Ginkel Heath, east of Ede. This was dropping zone Y, where on September 18, 1944 the 4th Parachute Brigade and units landed on Sunday not landed. The 4th Parachute Brigade consisted of the 10th, 11th and 156th Parachute Battalion.
Ginkel Heath, east of Ede. This was dropping zone Y, where on September 18, 1944 the 4th Parachute Brigade and units landed on Sunday not landed. The 4th Parachute Brigade consisted of the 10th, 11th and 156th Parachute Battalion.
Ginkel Heath when we were on September 15, 2012 and the following shots of gliders landed and German defense on 18 September 1944.

Ginkel Heath when we were on September 15, 2012 and the following shots of gliders landed and German defense on 18 September 1944.

Landed paratroopers put their equipment on a cart that was chartered by citizens.
Landed paratroopers put their equipment on a cart that was chartered by citizens.
Along the way, the British had the first German prisoner of war, including Irene Reimann. She was Luftwaffe Nachrichtenhelferin and the only female prisoner at Arnhem.
Along the way, the British had the first German prisoner of war, including Irene Reimann. She was Luftwaffe Nachrichtenhelferin and the only female prisoner at Arnhem.
Along the way, the British had the first German prisoner of war, including Irene Reimann. She was Luftwaffe Nachrichtenhelferin and the only female prisoner at Arnhem.

Along the way, the British had the first German prisoner of war, including Irene Reimann. She was Luftwaffe Nachrichtenhelferin and the only female prisoner at Arnhem.

Along the way, the British had the first German prisoner of war, including Irene Reimann. She was Luftwaffe Nachrichtenhelferin and the only female prisoner at Arnhem.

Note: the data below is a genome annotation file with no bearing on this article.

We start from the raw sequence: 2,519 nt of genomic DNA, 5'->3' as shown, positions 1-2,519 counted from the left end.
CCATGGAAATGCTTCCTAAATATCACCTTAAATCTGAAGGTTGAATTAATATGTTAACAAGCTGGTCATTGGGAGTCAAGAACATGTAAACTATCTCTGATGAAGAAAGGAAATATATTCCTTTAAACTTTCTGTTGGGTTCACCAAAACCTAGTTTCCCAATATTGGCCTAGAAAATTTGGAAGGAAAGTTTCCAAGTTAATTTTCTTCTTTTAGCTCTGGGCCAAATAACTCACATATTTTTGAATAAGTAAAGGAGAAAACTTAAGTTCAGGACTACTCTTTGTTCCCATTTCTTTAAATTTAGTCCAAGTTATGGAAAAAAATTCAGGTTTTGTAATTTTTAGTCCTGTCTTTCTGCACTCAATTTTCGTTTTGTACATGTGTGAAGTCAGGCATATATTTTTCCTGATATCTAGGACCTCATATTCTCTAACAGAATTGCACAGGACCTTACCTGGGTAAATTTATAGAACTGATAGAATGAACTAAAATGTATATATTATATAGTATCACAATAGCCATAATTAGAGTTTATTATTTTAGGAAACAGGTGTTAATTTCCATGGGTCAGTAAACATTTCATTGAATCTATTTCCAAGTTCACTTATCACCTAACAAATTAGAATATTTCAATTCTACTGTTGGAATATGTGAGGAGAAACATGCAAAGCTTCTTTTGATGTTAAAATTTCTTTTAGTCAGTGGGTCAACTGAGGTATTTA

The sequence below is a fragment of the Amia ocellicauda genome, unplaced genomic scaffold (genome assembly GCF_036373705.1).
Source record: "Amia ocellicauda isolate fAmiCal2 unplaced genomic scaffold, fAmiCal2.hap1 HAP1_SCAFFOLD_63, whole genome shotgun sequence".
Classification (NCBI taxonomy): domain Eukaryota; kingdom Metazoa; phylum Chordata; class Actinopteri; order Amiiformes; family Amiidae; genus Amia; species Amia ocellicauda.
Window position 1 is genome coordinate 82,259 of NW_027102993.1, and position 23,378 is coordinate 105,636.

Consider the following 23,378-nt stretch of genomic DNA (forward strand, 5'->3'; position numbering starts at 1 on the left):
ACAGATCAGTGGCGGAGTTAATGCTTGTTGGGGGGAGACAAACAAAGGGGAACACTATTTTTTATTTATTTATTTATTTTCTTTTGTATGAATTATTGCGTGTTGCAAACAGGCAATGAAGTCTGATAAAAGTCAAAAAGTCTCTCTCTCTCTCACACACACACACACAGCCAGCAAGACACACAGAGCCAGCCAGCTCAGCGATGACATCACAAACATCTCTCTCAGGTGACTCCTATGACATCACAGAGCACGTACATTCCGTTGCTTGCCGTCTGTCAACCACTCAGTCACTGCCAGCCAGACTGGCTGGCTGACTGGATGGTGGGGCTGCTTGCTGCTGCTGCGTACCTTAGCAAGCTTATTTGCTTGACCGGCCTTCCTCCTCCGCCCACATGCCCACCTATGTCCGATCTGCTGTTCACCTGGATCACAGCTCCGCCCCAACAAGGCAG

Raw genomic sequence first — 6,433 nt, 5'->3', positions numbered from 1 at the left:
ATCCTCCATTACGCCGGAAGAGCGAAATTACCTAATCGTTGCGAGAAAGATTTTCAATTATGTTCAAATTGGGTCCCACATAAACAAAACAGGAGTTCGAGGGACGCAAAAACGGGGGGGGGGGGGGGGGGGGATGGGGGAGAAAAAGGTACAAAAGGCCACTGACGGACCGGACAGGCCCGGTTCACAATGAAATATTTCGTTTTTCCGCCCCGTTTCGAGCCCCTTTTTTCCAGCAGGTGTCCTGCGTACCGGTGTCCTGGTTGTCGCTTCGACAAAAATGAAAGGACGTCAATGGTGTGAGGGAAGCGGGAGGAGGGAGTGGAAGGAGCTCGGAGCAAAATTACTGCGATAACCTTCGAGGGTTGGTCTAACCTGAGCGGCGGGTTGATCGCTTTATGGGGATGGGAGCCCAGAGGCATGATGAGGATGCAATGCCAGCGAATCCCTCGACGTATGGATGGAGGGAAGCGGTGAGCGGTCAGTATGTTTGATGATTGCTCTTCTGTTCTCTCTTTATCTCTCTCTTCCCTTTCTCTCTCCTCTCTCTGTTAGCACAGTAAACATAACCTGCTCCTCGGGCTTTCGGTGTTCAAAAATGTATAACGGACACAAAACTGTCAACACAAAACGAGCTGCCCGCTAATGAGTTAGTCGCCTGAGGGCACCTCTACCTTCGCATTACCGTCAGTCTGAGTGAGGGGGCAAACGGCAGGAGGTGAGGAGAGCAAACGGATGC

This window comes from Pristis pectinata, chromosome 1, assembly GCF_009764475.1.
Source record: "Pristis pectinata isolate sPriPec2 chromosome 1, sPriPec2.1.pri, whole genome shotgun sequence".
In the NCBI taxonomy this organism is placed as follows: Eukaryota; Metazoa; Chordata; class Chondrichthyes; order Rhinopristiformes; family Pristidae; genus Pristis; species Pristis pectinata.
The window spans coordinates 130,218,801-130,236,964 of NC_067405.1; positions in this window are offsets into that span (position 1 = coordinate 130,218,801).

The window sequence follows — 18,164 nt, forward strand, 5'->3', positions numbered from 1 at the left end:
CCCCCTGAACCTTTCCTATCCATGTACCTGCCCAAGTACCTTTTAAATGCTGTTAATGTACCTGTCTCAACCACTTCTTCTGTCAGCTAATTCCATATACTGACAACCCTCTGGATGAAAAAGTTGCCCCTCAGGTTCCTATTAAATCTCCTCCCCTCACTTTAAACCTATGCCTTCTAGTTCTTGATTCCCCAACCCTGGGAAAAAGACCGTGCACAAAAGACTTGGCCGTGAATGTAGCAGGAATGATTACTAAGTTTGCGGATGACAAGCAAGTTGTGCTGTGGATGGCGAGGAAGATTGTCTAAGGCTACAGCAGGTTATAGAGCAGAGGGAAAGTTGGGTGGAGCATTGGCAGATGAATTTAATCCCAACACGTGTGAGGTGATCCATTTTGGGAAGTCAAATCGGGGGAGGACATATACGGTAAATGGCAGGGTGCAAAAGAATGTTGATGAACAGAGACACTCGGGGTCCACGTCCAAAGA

Explenation at the diver Wolfheze. The diver was a narrow stone tunnel under the railway line from Arnhem to Wolfheze. Here were men of the 1st Airborne in an ambush by the SS.

 

Onderlangs at Arnhem

Onderlangs at Arnhem

 

We walk in the neighborhood Lombok, located behind the St. Elisabeth Hospital (on the right)

We walk in the neighborhood Lombok, located behind the St. Elisabeth Hospital (on the right)

 

In the district of Lombok Wybo Boersma tells us what happened here. During the Battle of Arnhem became Major General Robert Urquhart cut off from his own troops. He was forced into hiding in the attic of Zwarteweg 14 in anticipation of what was to come. This event had a major impact on the further course of the battle. The British were from landing fields along three routes to the Rhine bridge erection. A convoy of jeeps Reconnaissance Squadron was the first to arrive there. This unit stranded soon. Urquhart wanted Lathbury of the 1st Parachute Brigade reason to know that the 2nd Parachute Battalion led by John Frost had to make haste to reach the bridge. Frost would take the southern route through the lower village of Oosterbeek and Onderlangs. Behind Frost followed the headquarters of Lathbury. Then there Urquhart arrived, the brigade commander himself but drove off to the 3rd Parachute Battalion from Fitch. This followed the central route to the Rhine bridge, through the Utrechtseweg. All this back and forth utensils was caused by bad connections worked. Lathbury and Urquhart met up at Fitch. Because after fighting broke out in the column with the Germans, and the way back to the rear for Urquhart was cut off, it was decided that the generals in the 3rd Parachute Battalion would remain, and the advance to Arnhem with them would follow. The next day - Monday, 18 September - suggested Lathbury however still for Urquhart to return to his division headquarters. They ran away, but in the wrong direction. They walked the Germans in Lombok meeting. Lathbury was wounded, and hid in a house, while Urquhart in another house hid. The next day was the division commander appalled by other British units, and returned to his headquarters.